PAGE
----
The High School Football Cycle Of Life
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Earlier: NFL Football, College Football, High School Football: The Violent Black Jock Factor

To follow up on Sunday’s post about trends in high school football, I’m wondering about the rise and fall of private high school football programs. Unfortunately, I don’t have much data on the subject.

To start, here is MaxPreps’ national top 25 high school football rankings:

# School State Ovr.
1 Mater Dei (Santa Ana) CA 9-0
2 IMG Academy (Bradenton) FL 9-0
3 Westlake (Austin) TX 11-0
4 St. John Bosco (Bellflower) CA 10-1
5 Collins Hill (Suwanee) GA 11-0
6 Bergen Catholic (Oradell) NJ 10-0
7 Servite (Anaheim) CA 9-2
8 Katy TX 11-0
9 Center Grove (Greenwood) IN 12-0
10 Southlake Carroll (Southlake) TX 11-0
11 Centennial (Corona) CA 11-0
12 Hamilton (Chandler) AZ 10-0
13 Jesuit (Tampa) FL 11-0
14 St. Thomas Aquinas (Fort Lauderdale) FL 10-1
15 St. Frances Academy (Baltimore) MD 7-1
16 Bishop Gorman (Las Vegas) NV 11-1
17 Chandler AZ 9-1
18 Hoover AL 12-0
19 Bixby OK 11-0
20 North Cobb (Kennesaw) GA 10-1
21 Dutch Fork (Irmo) SC 10-0
22 Milton GA 10-1
23 St. John’s (Washington) DC 10-0
24 Thompson (Alabaster) AL 11-1
25 Central (Miami) FL 8-2

I count nine Catholic schools, seven of them in blue states.

Most of the others appear to be red state exurban public high schools, often with large enrollments. E.g., Westlake outside of Austin has 2,800 students and Corona Centennial in SoCal’s Inland Empire has 3,100 students.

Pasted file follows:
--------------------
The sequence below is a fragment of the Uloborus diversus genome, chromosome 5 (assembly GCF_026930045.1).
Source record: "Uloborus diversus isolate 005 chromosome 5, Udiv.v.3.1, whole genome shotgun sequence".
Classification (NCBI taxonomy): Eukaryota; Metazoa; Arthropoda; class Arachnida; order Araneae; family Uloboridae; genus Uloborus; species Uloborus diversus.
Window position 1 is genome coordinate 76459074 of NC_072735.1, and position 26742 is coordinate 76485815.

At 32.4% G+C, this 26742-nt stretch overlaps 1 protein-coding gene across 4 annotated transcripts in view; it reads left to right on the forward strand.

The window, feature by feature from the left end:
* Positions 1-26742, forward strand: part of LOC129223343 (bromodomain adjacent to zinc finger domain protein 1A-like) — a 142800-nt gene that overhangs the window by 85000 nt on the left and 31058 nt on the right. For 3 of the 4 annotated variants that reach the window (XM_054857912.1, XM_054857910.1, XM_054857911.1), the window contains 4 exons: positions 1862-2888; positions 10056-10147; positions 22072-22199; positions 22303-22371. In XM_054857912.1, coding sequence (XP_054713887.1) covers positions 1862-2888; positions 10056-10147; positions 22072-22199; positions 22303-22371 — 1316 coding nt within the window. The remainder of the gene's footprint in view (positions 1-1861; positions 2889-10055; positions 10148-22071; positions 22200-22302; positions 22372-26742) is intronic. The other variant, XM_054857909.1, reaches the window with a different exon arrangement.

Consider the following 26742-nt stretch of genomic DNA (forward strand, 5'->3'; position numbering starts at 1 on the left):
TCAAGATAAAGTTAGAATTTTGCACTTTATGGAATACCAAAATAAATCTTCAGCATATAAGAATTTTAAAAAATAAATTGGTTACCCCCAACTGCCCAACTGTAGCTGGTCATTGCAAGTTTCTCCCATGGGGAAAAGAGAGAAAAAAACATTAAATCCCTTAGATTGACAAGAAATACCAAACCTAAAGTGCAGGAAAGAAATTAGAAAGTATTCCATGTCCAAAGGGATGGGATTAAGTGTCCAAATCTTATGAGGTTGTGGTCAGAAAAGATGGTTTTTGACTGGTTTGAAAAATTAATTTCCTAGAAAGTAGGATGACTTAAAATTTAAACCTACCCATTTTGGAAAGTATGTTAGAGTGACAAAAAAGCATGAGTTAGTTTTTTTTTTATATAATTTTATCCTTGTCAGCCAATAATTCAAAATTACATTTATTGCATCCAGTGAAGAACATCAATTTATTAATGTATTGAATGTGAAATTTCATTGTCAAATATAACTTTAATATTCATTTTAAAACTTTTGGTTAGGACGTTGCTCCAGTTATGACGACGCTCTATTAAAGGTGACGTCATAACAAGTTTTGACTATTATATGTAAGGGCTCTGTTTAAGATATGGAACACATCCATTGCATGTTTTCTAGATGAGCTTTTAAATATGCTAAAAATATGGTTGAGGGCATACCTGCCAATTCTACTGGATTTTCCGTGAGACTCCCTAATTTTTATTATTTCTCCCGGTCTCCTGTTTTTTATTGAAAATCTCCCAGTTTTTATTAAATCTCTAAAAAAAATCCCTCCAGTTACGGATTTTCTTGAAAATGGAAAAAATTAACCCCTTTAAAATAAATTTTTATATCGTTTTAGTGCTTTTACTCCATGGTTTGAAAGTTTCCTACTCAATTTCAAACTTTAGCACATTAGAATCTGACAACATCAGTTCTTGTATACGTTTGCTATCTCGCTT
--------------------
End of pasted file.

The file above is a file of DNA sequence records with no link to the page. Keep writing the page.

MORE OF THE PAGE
I’d be interested, however, in how many of the star players in these public schools are local kids versus recruits, maybe for whose family an apartment has been rented in the district.

One exception to the Catholic and exurban public dominance is Miami Central H.S., which is an 80% black public school in urban Miami.

Another distinctive school is #2 ranked IMG Academy in Bradenton, Florida, founded by the International Management Group sports agency. It’s a boarding school for super jocks, such as many of the most famous tennis players of recent times.

Do high school football programs normally go through ups and downs? Once you get one superstar player, it’s much easier to attract high-potential athletes. For example, in the c. 1990 documentary Hoop Dreams, one coach is famous because Isiah Thomas of the Detroit Pistons (the old one, not the current Isaiah Thomas) played for him so everybody wants to play for him. But it’s not clear if he really made Isiah Thomas what he is today, or if he just got lucky to snag a future Hall of Famer.

Some schools stay on top seemingly forever. De La Salle Concord, a Catholic boys’ school from northeast of Oakland near suburban Walnut Creek, has been outstanding for decades. They aren’t quite as good as when they won 151 games in a row, they even lost to another NorCal team this year, but they are still outstanding.

On the other hand, other programs go through ups and downs.

My guess is that one problem is that coaches push recruiting athletes from the the inner city harder and harder, taking ever more chances on kids whom other coaches are leery of, until Something Bad happens. And then they back off for awhile until everybody forgets.

For example, when my son was a high school freshman at a small school, his school came from behind to narrowly edge out a nearby expensive private school with one black player, a very small speedster. It was a close, fun game and I looked forward to the rivalry. But by the time he was a junior, the other school had recruited a half dozen giant blacks and beat them 46-0. Then in his senior year, all the giant blacks were gone from the other team, leaving only the very small speedster, and it was another close, fun game.

The high school football Cycle of Life.

Maybe all-boys schools like De La Salle are less likely to have Something Bad happen than coed schools?

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